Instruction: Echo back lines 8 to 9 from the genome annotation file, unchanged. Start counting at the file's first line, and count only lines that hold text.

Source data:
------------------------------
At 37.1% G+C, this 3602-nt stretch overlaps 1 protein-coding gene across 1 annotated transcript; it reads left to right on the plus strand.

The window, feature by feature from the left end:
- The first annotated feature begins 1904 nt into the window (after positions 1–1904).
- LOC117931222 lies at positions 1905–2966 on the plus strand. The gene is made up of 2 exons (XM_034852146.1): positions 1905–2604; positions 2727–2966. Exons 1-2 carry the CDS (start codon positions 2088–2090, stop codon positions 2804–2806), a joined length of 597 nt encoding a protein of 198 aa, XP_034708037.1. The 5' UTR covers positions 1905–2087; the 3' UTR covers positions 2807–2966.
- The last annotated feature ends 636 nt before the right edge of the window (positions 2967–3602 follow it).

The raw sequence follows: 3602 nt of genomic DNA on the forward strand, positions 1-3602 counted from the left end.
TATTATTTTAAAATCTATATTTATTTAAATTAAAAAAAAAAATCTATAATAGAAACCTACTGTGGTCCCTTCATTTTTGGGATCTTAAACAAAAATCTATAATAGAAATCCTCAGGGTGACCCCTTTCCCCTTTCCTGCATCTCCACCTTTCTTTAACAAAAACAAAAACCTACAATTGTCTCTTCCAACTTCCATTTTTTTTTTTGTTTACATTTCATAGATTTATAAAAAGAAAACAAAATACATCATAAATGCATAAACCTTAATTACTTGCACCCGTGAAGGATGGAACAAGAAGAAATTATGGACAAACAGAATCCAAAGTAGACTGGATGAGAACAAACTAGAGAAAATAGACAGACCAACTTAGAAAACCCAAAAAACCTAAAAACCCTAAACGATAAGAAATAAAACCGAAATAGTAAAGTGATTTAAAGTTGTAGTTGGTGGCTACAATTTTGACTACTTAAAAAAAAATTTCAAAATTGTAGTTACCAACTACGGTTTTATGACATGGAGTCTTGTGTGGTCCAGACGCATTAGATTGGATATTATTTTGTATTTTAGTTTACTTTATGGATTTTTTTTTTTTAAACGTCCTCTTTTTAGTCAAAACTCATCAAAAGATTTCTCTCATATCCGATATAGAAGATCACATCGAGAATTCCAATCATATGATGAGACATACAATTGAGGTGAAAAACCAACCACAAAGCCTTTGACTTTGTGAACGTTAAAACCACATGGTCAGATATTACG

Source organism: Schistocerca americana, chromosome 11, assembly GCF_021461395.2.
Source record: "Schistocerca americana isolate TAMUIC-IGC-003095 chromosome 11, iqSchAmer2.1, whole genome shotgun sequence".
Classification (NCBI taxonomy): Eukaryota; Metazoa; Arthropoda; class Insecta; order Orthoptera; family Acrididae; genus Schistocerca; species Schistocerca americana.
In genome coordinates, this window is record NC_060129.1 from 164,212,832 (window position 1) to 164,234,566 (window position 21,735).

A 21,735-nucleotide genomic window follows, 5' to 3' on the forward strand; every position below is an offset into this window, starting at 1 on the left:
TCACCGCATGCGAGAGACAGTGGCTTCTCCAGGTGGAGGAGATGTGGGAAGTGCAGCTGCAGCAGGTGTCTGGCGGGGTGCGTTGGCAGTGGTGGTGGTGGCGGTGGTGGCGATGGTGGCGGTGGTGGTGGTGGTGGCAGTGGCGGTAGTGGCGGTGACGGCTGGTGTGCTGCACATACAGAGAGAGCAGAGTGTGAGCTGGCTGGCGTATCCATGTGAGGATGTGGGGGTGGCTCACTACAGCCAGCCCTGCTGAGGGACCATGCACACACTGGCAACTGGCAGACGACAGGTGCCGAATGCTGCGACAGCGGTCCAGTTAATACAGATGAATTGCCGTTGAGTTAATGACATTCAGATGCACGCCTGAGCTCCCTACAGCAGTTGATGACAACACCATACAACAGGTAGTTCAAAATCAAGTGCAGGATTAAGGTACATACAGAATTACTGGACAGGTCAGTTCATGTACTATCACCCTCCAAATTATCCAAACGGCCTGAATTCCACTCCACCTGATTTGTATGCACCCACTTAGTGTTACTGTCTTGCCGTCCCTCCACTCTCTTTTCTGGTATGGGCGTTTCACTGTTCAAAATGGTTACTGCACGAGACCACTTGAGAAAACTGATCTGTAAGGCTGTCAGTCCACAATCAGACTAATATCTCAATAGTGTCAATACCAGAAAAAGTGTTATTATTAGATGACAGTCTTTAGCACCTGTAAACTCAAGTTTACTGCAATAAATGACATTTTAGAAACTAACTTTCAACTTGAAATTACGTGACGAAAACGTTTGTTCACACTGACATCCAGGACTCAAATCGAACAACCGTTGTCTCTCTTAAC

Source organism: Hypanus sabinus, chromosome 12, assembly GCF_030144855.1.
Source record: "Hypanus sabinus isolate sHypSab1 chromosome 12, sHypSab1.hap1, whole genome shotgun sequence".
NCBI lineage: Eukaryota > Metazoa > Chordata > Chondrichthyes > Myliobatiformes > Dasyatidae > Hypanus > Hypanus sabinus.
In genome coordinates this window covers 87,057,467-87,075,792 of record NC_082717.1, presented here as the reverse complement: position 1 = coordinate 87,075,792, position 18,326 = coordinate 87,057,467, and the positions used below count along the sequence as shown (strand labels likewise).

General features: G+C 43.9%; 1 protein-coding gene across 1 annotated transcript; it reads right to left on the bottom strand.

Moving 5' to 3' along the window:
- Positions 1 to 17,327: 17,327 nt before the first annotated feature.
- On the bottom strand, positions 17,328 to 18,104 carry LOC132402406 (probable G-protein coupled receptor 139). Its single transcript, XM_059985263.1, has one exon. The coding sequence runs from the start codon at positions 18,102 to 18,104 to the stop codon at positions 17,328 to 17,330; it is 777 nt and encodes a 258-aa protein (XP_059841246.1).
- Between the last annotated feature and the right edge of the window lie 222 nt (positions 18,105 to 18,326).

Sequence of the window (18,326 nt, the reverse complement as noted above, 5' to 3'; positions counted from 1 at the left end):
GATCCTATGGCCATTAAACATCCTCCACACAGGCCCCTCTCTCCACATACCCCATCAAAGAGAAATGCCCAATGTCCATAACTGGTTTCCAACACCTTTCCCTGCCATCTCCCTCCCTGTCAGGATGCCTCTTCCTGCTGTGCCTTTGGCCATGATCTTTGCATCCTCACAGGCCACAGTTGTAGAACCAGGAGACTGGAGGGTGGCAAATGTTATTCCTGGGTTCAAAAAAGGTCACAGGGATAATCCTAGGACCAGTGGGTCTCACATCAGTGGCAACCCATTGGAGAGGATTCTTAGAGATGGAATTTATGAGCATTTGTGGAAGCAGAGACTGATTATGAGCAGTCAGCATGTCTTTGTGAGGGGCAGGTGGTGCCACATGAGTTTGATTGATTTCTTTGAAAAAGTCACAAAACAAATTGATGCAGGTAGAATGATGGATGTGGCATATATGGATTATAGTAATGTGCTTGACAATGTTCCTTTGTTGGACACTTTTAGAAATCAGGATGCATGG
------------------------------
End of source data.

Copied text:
Source organism: Schistocerca americana, chromosome 11, assembly GCF_021461395.2.
Source record: "Schistocerca americana isolate TAMUIC-IGC-003095 chromosome 11, iqSchAmer2.1, whole genome shotgun sequence".